How HBO maintains its grip on the Emmy nomination throne

Best of the 2015 Emmy Awards
Best of the 2015 Emmy Awards

The competition for Emmy Awards has never been fiercer, with streaming services like Netflix, Amazon and Hulu having joined the fray. Yet in terms of total nominations, practically nothing in TV appears more unshakeable than HBO's grip on the Iron Throne.

Why? Because unlike most premium rivals, the pay channel aggressively and strategically vies for prestige in a wide variety of genres where others don't.

The 2016 nominations will be announced Thursday, and plenty of networks will be sitting on pins and needles. Channels like USA ("Mr. Robot") and Lifetime ("UnREAL") are hoping to achieve breakthroughs in key categories, joining the roster of usual suspects.

Even so, HBO looks poised to cobble together another big haul, if not perhaps matching the record 126 Emmy nominations it amassed last year, which exceeded the next three networks (ABC finished second, with 42) combined.

As with anything involving Hollywood and awards, ego is involved. But it's not just about validation for HBO; the prestige that comes with Emmys and Golden Globes also plays into HBO's business model, helping brand the network as a premium, must-have item in the eyes of subscribers.

In addition, the promise of earning such recognition offers advantages when seeking to attract top talent, especially those stars who might still harbor lingering misgivings about committing their time to television. And those big names feed back, naturally, into HBO's patina of quality.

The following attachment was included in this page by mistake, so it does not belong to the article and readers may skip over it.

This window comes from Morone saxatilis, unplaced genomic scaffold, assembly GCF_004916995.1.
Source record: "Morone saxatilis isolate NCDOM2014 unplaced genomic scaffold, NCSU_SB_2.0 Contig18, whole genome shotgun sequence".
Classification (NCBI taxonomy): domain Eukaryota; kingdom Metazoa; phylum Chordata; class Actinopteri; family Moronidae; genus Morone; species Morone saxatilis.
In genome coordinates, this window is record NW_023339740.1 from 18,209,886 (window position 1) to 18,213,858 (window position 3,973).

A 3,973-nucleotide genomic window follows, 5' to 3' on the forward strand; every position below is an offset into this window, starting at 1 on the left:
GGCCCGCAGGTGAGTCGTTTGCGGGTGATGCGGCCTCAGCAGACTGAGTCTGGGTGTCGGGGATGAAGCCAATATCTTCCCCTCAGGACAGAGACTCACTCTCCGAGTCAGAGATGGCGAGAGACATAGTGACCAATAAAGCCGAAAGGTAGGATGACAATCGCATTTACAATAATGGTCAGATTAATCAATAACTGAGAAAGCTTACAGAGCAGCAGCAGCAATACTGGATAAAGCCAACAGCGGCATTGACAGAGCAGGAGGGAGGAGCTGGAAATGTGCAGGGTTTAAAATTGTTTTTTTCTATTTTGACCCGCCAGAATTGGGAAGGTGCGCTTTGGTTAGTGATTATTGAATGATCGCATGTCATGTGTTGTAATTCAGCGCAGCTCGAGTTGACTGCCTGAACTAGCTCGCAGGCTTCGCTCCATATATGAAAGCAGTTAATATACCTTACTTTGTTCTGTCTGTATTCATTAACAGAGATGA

Related: HBO's 'All the Way' chronicles how LBJ, the Democrats lost the South

Despite the entrance of new players, and heightened ambitions from Showtime, Starz and Netflix, HBO has been the most-nominated network every year since 2001.

While HBO figures to earn ample recognition for series -- including "Game of Thrones" and "Veep," part of an Emmy sweep of top categories last year -- it also invariably makes a sizable dent in made-for-TV movies, specials and documentaries.

Specifically, the network (which is, like CNN, a unit of Time Warner (TWX)) is expected to garner multiple nominations for two historical films: "All the Way," starring Bryan Cranston as Lyndon Johnson; and "Confirmation," with Kerry Washington and Wendell Pierce in the roles of Anita Hill and Clarence Thomas.

In addition, Beyonce's much-buzzed-about visual album, "Lemonade," is entered in the variety special category.

Although HBO no longer uses the slogan "It's not TV. It's HBO," the "most-honored network" claim still helps in setting itself apart from the TV crowd. As a consequence, it's a crown the channel won't be eager to relinquish any time soon.

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